When I arrive at the park where I've arranged to meet Ewa Ramsey, my photographer is already busy working with her. He's got her walking along the wet, narrow pavers that border a huge spraying fountain, asking her to pause and focus on the camera.
I'm nervous; and she looks nervous. But Ramsey survives the shoot without falling or getting wet, and then wades into her first ever interview on a nearby park bench on a quiet winter's day.
Ramsey's debut novel, The Morbids, will be released in September by Allen and Unwin. It's a masterful work of fiction, driven by realistic characters and earnest dialogue. Paraphrasing the book sleeve, the story's lead character is Caitlin, who was a normal twenty-something in Sydney with a blossoming career and a plan to go travelling with her best friend, until an accident two years ago left her with a deep, unshakeable understanding that she's only alive by mistake.
Caitlin has to overcome her fear of death and start living again.
The title, The Morbids, comes from a nickname for a death-related anxiety therapy group. In the book, Caitlin attends the therapy group with others who suffer the same anxieties about death - albeit for other reasons - trying to find their way back to a life where they can cope more easily.
Considering the subject matter, the book is upbeat, full of personalities and movement, chatter among friends and workmates, all the while Caitlin is slowly working to resolve the fears that have controlled her life.
Ramsey does not hesitate in admitting she has suffered from anxiety - the book comes from a state of mind she has experienced. But it's not that simple.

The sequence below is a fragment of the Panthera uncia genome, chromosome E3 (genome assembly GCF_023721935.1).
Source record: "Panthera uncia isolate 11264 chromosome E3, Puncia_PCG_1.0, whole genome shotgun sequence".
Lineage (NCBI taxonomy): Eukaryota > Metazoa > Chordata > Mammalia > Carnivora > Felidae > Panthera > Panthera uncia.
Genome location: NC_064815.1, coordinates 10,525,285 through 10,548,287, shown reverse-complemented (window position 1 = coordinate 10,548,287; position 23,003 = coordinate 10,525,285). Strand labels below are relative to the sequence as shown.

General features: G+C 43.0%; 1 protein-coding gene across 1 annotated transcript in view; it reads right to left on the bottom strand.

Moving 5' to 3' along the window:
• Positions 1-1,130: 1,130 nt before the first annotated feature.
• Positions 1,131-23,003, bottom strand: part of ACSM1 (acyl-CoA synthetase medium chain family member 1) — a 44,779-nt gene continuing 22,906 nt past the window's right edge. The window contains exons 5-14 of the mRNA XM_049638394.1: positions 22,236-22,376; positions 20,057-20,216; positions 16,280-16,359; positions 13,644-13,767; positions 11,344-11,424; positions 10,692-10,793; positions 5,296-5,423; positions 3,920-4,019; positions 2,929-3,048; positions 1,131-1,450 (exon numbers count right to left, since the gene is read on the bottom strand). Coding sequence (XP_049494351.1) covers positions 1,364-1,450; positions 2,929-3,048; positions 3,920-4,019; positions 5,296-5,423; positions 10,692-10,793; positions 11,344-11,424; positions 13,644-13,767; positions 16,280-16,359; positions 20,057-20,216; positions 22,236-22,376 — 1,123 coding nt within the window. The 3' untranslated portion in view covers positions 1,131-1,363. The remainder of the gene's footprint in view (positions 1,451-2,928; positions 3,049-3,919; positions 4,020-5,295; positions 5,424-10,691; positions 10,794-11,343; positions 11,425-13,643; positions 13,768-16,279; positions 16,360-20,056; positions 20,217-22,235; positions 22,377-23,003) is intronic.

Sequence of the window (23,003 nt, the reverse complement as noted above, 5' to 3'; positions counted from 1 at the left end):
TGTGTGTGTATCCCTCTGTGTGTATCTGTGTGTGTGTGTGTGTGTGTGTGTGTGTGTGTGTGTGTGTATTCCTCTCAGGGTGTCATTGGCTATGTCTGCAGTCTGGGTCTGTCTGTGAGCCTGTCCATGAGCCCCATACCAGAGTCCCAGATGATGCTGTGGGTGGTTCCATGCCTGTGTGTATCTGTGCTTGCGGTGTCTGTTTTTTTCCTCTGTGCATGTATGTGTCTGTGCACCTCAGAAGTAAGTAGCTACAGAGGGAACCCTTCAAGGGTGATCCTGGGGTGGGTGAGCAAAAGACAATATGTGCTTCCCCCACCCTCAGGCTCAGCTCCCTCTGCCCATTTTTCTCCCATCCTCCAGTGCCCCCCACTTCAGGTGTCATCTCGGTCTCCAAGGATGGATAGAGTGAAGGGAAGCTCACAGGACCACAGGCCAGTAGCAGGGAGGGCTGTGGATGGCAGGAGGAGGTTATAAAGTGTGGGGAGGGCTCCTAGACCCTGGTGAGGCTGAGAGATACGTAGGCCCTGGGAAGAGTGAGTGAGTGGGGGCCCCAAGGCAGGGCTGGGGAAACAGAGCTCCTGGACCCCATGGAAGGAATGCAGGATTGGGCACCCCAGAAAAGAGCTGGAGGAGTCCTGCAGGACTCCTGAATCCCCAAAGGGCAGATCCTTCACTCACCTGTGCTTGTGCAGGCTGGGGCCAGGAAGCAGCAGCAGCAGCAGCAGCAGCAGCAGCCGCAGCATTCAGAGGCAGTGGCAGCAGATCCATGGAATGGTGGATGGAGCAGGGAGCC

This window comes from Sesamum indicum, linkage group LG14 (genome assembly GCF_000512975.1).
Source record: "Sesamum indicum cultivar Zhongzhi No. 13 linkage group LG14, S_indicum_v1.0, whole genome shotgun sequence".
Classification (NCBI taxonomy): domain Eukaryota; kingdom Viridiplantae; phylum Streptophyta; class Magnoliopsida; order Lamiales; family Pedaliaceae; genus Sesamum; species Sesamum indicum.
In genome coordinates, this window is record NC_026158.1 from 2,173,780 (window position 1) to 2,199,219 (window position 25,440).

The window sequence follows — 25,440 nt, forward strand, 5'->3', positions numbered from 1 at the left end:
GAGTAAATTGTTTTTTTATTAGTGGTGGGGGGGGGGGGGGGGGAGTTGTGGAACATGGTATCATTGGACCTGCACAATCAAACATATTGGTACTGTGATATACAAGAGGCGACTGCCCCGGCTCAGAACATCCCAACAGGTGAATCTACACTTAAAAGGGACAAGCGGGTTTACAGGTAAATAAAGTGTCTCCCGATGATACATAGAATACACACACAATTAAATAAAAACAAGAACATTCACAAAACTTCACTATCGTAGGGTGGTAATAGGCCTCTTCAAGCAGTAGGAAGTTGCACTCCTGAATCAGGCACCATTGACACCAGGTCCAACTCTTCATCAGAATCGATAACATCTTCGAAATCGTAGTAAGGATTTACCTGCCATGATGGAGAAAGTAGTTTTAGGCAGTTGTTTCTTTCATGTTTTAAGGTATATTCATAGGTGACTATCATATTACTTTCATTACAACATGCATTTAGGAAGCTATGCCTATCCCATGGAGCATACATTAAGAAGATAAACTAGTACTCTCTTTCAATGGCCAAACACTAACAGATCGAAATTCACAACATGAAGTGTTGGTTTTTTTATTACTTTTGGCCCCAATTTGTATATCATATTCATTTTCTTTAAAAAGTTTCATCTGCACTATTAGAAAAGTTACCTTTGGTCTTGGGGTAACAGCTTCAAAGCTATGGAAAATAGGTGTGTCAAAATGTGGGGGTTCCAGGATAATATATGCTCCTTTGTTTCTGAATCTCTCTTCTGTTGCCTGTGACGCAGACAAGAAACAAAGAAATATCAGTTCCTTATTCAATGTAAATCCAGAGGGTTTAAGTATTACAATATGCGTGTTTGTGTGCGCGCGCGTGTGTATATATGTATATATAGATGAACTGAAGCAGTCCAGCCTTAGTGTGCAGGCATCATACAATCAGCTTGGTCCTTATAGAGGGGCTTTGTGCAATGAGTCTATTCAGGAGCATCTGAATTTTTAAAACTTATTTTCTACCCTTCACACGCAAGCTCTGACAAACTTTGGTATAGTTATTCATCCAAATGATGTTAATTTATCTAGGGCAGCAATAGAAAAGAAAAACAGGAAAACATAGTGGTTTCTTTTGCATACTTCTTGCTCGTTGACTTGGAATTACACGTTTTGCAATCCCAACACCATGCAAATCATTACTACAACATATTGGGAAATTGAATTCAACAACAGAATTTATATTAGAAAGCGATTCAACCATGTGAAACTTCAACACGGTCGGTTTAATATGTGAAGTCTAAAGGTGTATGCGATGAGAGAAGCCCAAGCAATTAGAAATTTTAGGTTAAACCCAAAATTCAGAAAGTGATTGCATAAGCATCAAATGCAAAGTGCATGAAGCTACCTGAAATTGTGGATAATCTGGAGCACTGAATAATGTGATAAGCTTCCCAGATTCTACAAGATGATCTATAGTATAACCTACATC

"It starts out as my story," she says. "I do have an idea of who this book is for. It didn't start out as a book about anxiety at all. As it developed, I started to see the reader as people who would relate to it the most."
The setting is inner Sydney - Caitlin works in a busy restaurant in Pyrmont. While Ramsey was raised in Sydney's northwestern suburbs, around Seven Hills, as a young adult she lived in the city's inner west. She doesn't miss a beat in describing city life in the book, right down to the cat-piss smelling apartment above a second-hand bookstore that Caitlin lives in.
The rhythm of the book moves quickly, and we learn plenty about Caitlin's relationships past and present. The book brushes over physical descriptions of its characters, but it sure lets them do all the talking.
Ramsey laughs about all the conversations in the book.
They are so amazing. They are people who are in my head. I wish they would shut up sometimes.Ewa Ramsey discussing characters in her book, The Morbids
"In one of my first writing workshops, I said 'I'm really bad at dialogue'," she says. "And everyone said, 'No you're not!'."